There are a huge number of wrecked ships scattered over the waterways of Nigeria. Until the 1960s, ship-breaking was considered a highly mechanized operation concentrated in industrialized countries such as the United States, United Kingdom, Germany and Italy. Today, however, in Nigeria these vessels are left abandoned midstream and around waterfronts within the country. The cost of towing these vessels to other parts of the country makes it no longer profitable for ship-breaking and recycling of steel. There is need for serious foreign partnership in terms of utilization of the best available technology.
Another participant at the summit and former President of Women in International Shipping and Trade Association (WISTA), Nigeria, Barr. Jean Chaizor Anishere said, “The summit in Malta was about the Commonwealth heads of government meeting and also for Commonwealth business chieftains. It was a summit where every Commonwealth nation came together to interact and network, to do business to and to see how the Commonwealth nation can improve in their businesses in every aspect of it, be it maritime, agriculture or oil and gas, we even discussed about youth unemployment, safety and security of our territorial waters and also the issue of financing for small scale enterprises and quite a lot of other issues.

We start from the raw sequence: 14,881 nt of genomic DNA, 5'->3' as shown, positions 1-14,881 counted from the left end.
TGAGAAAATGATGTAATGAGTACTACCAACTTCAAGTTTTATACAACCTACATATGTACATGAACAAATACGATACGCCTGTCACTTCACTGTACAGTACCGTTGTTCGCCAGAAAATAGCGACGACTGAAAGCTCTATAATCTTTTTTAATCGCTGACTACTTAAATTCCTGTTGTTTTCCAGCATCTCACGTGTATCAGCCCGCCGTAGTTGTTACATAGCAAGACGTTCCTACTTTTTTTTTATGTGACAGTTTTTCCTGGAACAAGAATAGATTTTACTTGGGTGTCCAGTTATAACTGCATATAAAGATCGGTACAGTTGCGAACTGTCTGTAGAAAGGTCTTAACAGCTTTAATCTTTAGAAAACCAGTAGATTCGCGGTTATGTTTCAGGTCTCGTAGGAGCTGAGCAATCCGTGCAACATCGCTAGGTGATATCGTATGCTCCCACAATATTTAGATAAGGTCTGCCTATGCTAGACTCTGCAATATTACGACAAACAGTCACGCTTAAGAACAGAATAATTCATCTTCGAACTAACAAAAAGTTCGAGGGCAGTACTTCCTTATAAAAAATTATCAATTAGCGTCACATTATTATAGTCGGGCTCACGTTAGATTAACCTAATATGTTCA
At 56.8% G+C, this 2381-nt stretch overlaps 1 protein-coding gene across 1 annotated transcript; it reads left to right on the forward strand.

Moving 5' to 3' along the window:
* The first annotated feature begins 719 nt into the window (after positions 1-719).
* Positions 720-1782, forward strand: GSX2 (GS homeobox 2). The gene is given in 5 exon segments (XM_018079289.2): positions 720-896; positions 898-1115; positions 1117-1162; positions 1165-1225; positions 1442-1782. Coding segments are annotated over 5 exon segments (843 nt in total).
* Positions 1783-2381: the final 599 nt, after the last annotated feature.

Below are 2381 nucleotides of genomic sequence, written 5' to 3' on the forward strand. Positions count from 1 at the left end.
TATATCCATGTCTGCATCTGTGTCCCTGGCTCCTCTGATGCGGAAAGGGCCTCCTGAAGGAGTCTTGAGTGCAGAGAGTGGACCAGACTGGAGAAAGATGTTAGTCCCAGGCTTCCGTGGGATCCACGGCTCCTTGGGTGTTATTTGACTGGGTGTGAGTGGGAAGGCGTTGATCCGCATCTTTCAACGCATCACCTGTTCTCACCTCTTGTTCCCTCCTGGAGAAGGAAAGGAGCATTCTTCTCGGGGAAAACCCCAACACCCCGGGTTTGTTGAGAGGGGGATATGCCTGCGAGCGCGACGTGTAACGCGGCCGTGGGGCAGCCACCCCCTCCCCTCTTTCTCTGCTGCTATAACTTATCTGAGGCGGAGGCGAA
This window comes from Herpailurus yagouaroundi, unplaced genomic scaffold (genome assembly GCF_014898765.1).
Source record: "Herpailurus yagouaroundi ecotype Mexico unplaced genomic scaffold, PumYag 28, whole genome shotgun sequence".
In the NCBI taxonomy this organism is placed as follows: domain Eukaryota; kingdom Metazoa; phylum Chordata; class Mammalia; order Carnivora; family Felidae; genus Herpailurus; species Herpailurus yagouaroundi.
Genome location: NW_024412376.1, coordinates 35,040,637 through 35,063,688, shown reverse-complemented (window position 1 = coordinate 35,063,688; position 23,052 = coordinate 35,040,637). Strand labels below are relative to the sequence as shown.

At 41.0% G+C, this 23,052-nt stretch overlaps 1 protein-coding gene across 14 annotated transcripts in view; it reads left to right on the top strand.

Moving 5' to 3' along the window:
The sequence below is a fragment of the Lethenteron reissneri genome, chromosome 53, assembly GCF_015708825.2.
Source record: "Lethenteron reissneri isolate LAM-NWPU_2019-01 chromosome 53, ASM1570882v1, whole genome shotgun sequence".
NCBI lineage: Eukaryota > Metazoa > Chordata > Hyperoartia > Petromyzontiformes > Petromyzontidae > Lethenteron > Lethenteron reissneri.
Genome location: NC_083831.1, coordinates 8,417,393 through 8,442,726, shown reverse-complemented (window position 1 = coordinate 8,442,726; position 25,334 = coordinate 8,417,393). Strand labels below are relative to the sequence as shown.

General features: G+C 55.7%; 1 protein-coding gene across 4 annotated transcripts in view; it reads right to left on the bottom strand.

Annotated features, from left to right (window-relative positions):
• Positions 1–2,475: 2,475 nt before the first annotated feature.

“ We had different participants from Nigeria, the Lagos State Chamber of Commerce (LSCC) was there with the governor of Lagos state and they talked about investments in Lagos State, they showcased the various areas of investments opportunities in the state, also there, was the National Industrial Export Commission(NIEC) among others.